“I'm absolutely confident that the policies that we put in place are sending the economy and the American public in the right direction.”
–Vice President Joe Biden, (NPR, April 28, 2010)
While Democrats are “absolutely confident” the economy is headed in the right direction, many Americans disagree. In another sign of the Democrats’ disconnect with average Americans, on August 16, 2010, Gallup reported, “[R]oughly one in four Americans employed full or part time is currently worried about being laid off in the near future. That is nearly double the rate seen in August 2008, just prior to the start of the Wall Street financial crisis that sent consumer confidence and perceptions of the job market tumbling.” Below are several reasons why Americans know they cannot trust Democrats’ “successful recovery” rhetoric.
A Successesful Recovery?
Where Are the Jobs?: On August 19, 2010, Reuters reported, “New U.S. claims for unemployment benefits unexpectedly climbed to a nine-month high last week, yet another setback to the frail economic recovery. Initial claims for state unemployment benefits increased 12,000 to a seasonally adjusted 500,000 in the week ended August 14, the highest since mid-November, the Labor Department said on Thursday.”
No Jobs, Increased Bankruptcies: On August 17, 2010, CNBC reported, “U.S. bankruptcy filings have reached the highest level since 2005, government data released on Tuesday show, as the economy slows and the unemployment rate hovers just below double digits. There were 422,061 bankruptcy filings between April and June, according to the Administrative Office of the U.S. Courts, up 9 percent from 388,148 in the prior three-month period, and up 11 percent from 381,073 a year earlier. For the year ended June 30, there were 1.57 million bankruptcies, up 20 percent from 1.31 million a year earlier. Consumer bankruptcies rose 21 percent to 1.51 million, and business bankruptcies rose 9 percent to 59,608. Quarterly filings surpassed 400,000 for the first time since a record 667,431 bankruptcies were begun in the fourth quarter of 2005 when Congress overhauled federal bankruptcy laws and made it harder for people and businesses to file.” The article indicates that the current increase in bankruptcy filings is due principally to job losses.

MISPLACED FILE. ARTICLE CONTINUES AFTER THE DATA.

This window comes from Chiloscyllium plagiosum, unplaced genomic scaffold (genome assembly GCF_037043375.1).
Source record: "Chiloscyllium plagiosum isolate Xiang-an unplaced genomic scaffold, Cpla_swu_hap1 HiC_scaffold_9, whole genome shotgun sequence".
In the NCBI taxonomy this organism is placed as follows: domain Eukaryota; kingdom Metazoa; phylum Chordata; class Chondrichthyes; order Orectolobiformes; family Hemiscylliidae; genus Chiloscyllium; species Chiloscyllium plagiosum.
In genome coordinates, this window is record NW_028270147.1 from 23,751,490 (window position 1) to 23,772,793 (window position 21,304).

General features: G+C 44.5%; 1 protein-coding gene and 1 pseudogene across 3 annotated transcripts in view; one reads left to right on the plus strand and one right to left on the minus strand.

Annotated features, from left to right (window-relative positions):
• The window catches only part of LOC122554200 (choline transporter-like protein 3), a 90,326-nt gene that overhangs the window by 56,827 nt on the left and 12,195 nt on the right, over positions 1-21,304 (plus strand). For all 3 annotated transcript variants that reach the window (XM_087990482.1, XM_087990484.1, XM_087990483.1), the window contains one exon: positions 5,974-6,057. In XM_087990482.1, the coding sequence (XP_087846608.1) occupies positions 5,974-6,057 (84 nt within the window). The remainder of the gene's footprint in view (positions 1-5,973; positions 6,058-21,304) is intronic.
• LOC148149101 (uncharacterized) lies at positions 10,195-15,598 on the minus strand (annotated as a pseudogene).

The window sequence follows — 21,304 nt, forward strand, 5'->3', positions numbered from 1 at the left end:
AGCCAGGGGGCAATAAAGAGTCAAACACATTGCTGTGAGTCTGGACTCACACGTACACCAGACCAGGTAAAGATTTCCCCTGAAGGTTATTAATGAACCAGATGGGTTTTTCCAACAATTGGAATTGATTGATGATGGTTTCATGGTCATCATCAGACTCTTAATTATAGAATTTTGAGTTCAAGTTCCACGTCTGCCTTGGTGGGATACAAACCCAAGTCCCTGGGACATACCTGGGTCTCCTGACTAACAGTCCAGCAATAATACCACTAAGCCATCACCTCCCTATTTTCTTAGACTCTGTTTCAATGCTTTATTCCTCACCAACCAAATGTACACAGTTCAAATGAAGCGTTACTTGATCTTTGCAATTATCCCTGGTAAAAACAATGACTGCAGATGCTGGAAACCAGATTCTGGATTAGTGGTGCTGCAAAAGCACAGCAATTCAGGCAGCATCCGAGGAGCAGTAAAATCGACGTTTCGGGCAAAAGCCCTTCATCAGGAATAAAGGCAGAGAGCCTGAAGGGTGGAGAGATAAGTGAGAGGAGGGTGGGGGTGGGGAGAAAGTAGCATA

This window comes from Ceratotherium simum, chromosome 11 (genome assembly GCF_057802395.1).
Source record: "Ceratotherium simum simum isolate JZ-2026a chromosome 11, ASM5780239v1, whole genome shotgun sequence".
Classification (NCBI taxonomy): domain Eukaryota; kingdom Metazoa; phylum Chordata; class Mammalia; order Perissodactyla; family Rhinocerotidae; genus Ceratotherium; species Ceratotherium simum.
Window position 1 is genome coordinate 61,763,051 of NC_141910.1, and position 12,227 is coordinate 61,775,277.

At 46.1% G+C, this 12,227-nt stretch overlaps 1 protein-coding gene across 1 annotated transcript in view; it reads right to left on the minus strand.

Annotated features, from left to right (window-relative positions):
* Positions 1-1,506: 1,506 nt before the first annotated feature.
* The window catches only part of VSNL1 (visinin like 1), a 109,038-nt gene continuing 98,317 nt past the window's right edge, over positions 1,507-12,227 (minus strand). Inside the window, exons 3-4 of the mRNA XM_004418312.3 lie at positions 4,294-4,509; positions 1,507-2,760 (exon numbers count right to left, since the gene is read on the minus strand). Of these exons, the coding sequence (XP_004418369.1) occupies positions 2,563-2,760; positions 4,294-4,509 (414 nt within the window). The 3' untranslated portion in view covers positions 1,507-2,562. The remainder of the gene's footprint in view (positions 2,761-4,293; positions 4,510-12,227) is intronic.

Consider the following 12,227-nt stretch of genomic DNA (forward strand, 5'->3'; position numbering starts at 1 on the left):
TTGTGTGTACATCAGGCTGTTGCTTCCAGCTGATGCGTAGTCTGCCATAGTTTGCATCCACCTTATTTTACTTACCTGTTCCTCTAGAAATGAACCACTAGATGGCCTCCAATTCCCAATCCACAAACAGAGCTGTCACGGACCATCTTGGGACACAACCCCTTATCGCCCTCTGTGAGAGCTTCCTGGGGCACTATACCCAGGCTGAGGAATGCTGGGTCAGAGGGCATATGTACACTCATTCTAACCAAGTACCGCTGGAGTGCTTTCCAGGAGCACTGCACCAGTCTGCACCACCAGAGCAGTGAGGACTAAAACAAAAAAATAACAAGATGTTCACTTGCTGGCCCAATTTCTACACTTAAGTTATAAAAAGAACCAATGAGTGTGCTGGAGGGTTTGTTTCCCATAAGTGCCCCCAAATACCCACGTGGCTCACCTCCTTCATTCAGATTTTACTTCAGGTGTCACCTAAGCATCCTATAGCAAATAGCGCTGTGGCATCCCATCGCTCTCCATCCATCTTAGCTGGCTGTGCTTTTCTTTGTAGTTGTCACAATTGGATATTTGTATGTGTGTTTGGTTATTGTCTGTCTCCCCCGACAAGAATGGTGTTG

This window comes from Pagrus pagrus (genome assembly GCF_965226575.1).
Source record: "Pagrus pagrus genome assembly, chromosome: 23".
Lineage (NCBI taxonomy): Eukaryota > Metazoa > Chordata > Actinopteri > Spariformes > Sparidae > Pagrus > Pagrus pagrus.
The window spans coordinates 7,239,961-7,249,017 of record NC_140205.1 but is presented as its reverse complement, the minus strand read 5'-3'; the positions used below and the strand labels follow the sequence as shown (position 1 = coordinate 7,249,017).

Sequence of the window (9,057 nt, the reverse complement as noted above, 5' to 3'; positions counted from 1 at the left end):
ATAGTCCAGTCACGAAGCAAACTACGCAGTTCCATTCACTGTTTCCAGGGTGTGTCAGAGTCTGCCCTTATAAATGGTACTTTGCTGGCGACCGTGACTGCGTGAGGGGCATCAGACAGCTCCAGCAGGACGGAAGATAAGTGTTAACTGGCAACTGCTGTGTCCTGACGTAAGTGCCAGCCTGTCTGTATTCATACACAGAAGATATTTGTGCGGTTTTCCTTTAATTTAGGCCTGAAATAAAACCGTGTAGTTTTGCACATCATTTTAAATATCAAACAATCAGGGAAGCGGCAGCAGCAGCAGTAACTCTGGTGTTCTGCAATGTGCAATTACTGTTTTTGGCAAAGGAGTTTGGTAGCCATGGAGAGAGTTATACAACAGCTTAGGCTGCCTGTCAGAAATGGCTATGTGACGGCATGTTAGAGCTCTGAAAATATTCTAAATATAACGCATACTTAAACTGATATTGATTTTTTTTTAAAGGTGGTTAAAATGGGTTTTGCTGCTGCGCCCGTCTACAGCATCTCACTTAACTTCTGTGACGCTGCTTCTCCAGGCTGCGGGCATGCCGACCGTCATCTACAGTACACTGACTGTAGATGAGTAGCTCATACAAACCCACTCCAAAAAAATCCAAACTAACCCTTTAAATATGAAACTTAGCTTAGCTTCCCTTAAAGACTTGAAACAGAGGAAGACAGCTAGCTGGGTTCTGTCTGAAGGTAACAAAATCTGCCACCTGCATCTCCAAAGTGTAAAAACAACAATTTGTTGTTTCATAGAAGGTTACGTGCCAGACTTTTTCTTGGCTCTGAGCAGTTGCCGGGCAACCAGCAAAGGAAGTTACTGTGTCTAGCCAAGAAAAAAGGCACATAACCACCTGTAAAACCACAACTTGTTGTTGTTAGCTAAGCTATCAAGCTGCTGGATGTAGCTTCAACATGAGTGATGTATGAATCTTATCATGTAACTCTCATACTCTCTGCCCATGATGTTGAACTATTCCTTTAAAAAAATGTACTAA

No Jobs, Creating Dependents: On August 5, 2010, FoxNews.com reported, “The number of Americans receiving federal aid through the Supplemental Nutrition Assistance Program, commonly known as food stamps, soared to a record 40.8 million in May…[A]ccording to U.S. Department of Agriculture figures, the number of people on the food stamp rolls has been growing to record levels for 18 straight months. Nearly $5.5 billion in aid went out to beneficiaries in May alone. The number of May recipients marked a 19 percent increase from a year ago…The USDA projects that next year's enrollment will reach about 43.4 million. ”
No Jobs, More Homes Lost: On August 16, 2010, the Wall Street Journal reported, “In June, the number of homeowners whose government loan modifications were canceled, because they didn't make their payments or couldn't provide qualifying documents, was double the number of borrowers who entered the program. If more homes that represent a "shadow supply" of delinquent loans and foreclosures hit the market, home prices could tumble further.”
No Jobs, Missed Opportunities: On August 16, 2010 the AP reported, “Homebuilder confidence dropped for the third straight month in August as the struggling economy and a flood of cheap foreclosed properties kept people from buying new homes. The National Association of Home Builders said its monthly index of builders' sentiment about the housing market fell to 13, the lowest reading since March 2009. The index is adjusted for seasonal factors. Readings below 50 indicate negative sentiment about the market. The last time the index was above 50 was in April 2006. Fewer people are buying new homes, even though prices have stabilized in the past year and those who have good credit can qualify for the lowest mortgage rates in decades. The market is struggling because jobs are scarce and credit is tight. And many analysts predict home prices are likely to drop again in the fall.”